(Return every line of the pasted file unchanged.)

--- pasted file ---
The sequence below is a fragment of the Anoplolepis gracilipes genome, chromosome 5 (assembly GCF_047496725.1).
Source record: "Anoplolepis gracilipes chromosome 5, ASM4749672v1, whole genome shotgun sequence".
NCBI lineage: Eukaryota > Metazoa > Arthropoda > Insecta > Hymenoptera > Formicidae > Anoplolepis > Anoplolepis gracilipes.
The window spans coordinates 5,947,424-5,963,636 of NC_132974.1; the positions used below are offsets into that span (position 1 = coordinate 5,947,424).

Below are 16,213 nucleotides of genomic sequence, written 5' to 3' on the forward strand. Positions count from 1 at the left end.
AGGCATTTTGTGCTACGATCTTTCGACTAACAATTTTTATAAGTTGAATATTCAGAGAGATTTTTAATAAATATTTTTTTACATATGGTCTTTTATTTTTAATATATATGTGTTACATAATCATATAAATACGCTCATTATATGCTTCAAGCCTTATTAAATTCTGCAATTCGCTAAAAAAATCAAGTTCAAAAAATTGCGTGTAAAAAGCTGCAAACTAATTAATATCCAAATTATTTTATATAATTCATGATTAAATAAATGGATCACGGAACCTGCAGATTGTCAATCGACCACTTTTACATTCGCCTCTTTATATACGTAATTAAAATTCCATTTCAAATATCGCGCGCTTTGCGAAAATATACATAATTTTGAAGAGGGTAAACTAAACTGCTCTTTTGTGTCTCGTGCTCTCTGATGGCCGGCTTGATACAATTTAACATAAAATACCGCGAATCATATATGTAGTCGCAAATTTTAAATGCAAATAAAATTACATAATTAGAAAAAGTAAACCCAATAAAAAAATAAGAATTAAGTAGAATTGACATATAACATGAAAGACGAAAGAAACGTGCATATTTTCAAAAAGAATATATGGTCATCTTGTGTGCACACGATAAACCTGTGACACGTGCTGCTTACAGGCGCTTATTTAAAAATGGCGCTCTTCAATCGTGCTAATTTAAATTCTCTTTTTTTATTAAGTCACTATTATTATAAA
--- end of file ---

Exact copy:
The sequence below is a fragment of the Anoplolepis gracilipes genome, chromosome 5 (assembly GCF_047496725.1).
Source record: "Anoplolepis gracilipes chromosome 5, ASM4749672v1, whole genome shotgun sequence".
NCBI lineage: Eukaryota > Metazoa > Arthropoda > Insecta > Hymenoptera > Formicidae > Anoplolepis > Anoplolepis gracilipes.
The window spans coordinates 5,947,424-5,963,636 of NC_132974.1; the positions used below are offsets into that span (position 1 = coordinate 5,947,424).

Below are 16,213 nucleotides of genomic sequence, written 5' to 3' on the forward strand. Positions count from 1 at the left end.
AGGCATTTTGTGCTACGATCTTTCGACTAACAATTTTTATAAGTTGAATATTCAGAGAGATTTTTAATAAATATTTTTTTACATATGGTCTTTTATTTTTAATATATATGTGTTACATAATCATATAAATACGCTCATTATATGCTTCAAGCCTTATTAAATTCTGCAATTCGCTAAAAAAATCAAGTTCAAAAAATTGCGTGTAAAAAGCTGCAAACTAATTAATATCCAAATTATTTTATATAATTCATGATTAAATAAATGGATCACGGAACCTGCAGATTGTCAATCGACCACTTTTACATTCGCCTCTTTATATACGTAATTAAAATTCCATTTCAAATATCGCGCGCTTTGCGAAAATATACATAATTTTGAAGAGGGTAAACTAAACTGCTCTTTTGTGTCTCGTGCTCTCTGATGGCCGGCTTGATACAATTTAACATAAAATACCGCGAATCATATATGTAGTCGCAAATTTTAAATGCAAATAAAATTACATAATTAGAAAAAGTAAACCCAATAAAAAAATAAGAATTAAGTAGAATTGACATATAACATGAAAGACGAAAGAAACGTGCATATTTTCAAAAAGAATATATGGTCATCTTGTGTGCACACGATAAACCTGTGACACGTGCTGCTTACAGGCGCTTATTTAAAAATGGCGCTCTTCAATCGTGCTAATTTAAATTCTCTTTTTTTATTAAGTCACTATTATTATAAA